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Lenvatinib/Pembrolizumab Shows Promising Antitumor Activity and Safety in Select Solid Tumors

Nichole Tucker
Published Online:9:00 PM, Wed January 29, 2020
In a phase II trial, the combination of lenvantinib (Lenvima) and pembrolizumab (Keytruda) demonstrated a manageable safety profile and encouraging antitumor activity in patients with selected advanced solid tumors.1 The decision to combine the agents was based on preclinical data, which suggested that VEGF and FGF signaling may enhance the therapeutic efficacy of lenvatinib.2

The study included 124 patients with either renal cell carcinoma (RCC), endometrial cancer, squamous cell carcinoma of the head and neck (SCCHN), melanoma, non–small cell lung cancer (NSCLC), and urothelial cancer. The primary end point was objective response rate (ORR) at week 24. The secondary end points were a number of participants with treatment-emergent adverse events, progression-free survival (PFS), overall survival, duration of response (DOR), disease control rate, durable stable disease rate, and clinical benefit rate.

Best responses were observed in the RCC cohort. Among the 19 evaluable patients with RCC, the ORR was 63% (95 CI, 43%-80.1%) at week 24 and climbed to 70% (95 CI, 50.6%-85.3%) in 21 out of 30 patients at the time of data cutoff. The median DOR in this cohort was 20.0 months (95% CI, 9.0-22.8 months), and the median PFS was 19.8 months (95% CI, 9.9-24.1 months).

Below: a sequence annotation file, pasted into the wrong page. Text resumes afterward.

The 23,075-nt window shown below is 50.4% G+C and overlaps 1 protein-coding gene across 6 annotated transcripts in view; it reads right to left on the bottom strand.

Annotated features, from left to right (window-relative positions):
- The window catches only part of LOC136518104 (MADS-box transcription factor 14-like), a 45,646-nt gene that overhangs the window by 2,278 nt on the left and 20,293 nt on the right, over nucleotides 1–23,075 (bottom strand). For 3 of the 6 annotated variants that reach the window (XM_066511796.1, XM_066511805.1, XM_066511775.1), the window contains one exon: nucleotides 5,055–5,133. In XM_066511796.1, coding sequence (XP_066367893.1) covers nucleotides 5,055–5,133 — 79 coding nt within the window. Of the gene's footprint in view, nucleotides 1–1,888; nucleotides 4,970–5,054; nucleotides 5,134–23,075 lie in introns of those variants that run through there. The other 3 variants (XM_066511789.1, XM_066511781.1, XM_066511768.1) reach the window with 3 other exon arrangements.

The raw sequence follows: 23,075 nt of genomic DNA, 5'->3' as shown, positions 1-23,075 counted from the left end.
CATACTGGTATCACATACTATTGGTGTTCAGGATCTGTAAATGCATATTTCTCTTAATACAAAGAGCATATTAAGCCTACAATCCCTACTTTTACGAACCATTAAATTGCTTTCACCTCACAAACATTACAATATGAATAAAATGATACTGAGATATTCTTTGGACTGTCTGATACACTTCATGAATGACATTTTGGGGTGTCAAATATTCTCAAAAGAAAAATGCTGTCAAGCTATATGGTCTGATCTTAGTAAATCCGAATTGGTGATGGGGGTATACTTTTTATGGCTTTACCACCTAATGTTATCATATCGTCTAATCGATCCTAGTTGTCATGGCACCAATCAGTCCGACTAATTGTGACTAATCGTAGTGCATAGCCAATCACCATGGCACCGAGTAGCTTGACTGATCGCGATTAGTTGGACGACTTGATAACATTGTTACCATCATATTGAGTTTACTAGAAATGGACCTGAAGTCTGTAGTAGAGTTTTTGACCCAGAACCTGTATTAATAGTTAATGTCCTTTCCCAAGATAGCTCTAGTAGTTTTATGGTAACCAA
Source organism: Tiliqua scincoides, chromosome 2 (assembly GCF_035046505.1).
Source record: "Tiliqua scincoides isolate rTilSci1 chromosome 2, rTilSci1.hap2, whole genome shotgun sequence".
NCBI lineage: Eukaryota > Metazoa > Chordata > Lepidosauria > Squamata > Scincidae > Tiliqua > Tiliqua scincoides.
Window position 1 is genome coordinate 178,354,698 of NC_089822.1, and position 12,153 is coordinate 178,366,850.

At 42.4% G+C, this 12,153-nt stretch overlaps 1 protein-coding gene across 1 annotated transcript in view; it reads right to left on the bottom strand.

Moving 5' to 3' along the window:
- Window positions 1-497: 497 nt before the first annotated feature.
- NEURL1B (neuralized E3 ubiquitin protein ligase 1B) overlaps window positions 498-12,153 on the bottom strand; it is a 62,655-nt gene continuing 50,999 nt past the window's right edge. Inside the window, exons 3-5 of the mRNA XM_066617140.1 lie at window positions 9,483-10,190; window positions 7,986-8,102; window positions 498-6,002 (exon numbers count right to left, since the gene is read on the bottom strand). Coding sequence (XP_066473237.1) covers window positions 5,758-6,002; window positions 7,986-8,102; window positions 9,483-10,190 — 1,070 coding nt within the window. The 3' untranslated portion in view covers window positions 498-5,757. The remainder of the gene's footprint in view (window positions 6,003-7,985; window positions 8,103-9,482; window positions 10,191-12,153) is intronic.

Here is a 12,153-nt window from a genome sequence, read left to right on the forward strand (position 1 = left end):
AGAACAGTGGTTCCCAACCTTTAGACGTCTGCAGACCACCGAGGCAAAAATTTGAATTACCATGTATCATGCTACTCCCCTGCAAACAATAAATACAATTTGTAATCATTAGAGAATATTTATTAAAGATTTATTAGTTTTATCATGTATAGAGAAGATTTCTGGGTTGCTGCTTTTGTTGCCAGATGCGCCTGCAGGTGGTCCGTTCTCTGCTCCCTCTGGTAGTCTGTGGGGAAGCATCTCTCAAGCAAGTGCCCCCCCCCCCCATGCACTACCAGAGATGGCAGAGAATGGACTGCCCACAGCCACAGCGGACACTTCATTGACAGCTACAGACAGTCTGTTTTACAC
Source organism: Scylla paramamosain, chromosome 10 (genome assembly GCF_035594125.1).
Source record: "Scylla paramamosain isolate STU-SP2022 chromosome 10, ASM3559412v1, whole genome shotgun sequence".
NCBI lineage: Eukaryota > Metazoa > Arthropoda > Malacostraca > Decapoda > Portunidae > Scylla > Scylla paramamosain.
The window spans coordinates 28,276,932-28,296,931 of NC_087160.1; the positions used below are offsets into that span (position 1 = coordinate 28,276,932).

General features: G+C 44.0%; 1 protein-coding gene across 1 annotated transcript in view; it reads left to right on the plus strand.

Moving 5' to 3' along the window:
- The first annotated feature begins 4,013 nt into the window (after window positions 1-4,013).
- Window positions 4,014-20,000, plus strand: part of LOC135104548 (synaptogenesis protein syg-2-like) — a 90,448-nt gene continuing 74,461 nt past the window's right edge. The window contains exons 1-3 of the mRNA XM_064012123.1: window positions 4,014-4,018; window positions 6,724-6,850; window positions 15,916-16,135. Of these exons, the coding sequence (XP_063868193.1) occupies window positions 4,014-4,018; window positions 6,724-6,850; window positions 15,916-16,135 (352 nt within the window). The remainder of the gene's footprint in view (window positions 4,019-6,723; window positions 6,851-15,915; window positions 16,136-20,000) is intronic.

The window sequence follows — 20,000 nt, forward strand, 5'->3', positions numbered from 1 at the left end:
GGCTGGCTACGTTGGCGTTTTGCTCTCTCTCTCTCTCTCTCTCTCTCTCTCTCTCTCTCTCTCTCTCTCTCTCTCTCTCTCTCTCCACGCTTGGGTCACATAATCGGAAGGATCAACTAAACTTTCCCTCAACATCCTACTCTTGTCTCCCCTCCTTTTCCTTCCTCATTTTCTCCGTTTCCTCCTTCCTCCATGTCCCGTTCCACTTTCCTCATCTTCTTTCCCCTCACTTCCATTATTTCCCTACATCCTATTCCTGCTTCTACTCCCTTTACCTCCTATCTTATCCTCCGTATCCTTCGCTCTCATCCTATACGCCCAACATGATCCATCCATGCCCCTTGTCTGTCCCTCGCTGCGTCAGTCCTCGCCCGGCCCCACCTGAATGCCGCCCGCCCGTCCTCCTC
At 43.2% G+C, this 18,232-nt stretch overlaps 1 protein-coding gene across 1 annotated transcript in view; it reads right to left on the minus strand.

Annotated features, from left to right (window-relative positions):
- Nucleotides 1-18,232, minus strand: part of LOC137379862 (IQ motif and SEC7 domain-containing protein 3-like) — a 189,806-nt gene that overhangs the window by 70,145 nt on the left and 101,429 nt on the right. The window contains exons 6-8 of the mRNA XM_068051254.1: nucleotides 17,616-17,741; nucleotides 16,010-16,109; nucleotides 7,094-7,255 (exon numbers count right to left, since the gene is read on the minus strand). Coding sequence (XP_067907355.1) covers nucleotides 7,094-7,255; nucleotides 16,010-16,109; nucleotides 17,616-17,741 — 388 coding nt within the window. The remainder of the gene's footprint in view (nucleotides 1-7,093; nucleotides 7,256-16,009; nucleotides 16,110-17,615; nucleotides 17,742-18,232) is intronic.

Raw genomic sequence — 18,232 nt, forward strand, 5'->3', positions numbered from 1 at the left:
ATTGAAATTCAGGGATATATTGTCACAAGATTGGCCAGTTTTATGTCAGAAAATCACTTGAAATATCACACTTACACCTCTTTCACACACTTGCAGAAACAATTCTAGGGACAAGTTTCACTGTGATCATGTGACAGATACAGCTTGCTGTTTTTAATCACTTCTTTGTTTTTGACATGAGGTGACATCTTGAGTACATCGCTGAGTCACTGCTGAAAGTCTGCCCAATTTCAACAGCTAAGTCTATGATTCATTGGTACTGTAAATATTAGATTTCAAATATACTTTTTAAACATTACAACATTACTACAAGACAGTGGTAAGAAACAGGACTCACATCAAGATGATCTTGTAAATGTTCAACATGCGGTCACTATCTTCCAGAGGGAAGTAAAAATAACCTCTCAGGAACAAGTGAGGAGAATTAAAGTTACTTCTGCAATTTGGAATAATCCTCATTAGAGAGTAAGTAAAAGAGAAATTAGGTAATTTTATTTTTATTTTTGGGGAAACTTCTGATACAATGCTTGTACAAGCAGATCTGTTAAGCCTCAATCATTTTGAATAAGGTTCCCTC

In 12 evaluable patients from the endometrial cancer cohort (n = 23), the 24-week ORR of 52% (95% CI, 30.6%-73.2%). The median DOR was not reached in this group (95% CI, 2.6 months to not evaluable [NE]). The median PFS achieved in patients with endometrial cancer was 9.7 months (95% CI, 4.2 months-NE).

The melanoma cohort included 21 patients, 10 of whom were evaluable for the primary end points. This cohort had a 24-week ORR and overall ORR of 48% (95% CI, 25.7%-70.2%). The median DOR was 12.5 months (95% CI, 2.7 months-NE), and the PFS was 5.5 months (95% CI, 2.6-15.8 months).

Eight out of 22 patients from the SCCHN cohort were evaluable for the 24-week ORR end points, which was 36% (95% CI, 17.2%-59.3%). The overall ORR was 46% in 10 out of 22 patients (95% CI, 24.4%-67.8%). This cohort had a median DOR of 8.2 months (95% CI, 2.2-12.6 months), and a median PFS of 4.7 months (95% CI, 4.0-9.8 months).

There were 21 patients with NSCLC in the study, 7 of whom were evaluable for the 24-week ORR. In this cohort, the ORR at 24 weeks was 33% (95% CI, 14.6%-57.0%). The median DOR was  10.9 months  (95% CI, 2.4 months-NE), and the median PFS was 5.9 months (95% CI, 2.3-13.8 months).

A 25% ORR at week 24 was achieved in the urothelial cancer cohort (95% CI, 8.7%-49.1%), which included 5 evaluable patients out of 20. The median DOR in this cohort was not reached (95% CI, 6.5 months-NE), and the median PFS was 5.4 months (95% CI, 1.3 months-NE).

At the time of data cutoff, a percentage of patients from the RCC (30%), endometrial cancer (30%), melanoma (10%), SCCHN (14%), NSCLC (29%), urothelial cancer (15%) were still receiving treatment.

Complete and partial responses occurred in 47% of patients overall (n = 65). Additionally, all cohorts had a decrease in tumor size as a result of treatment.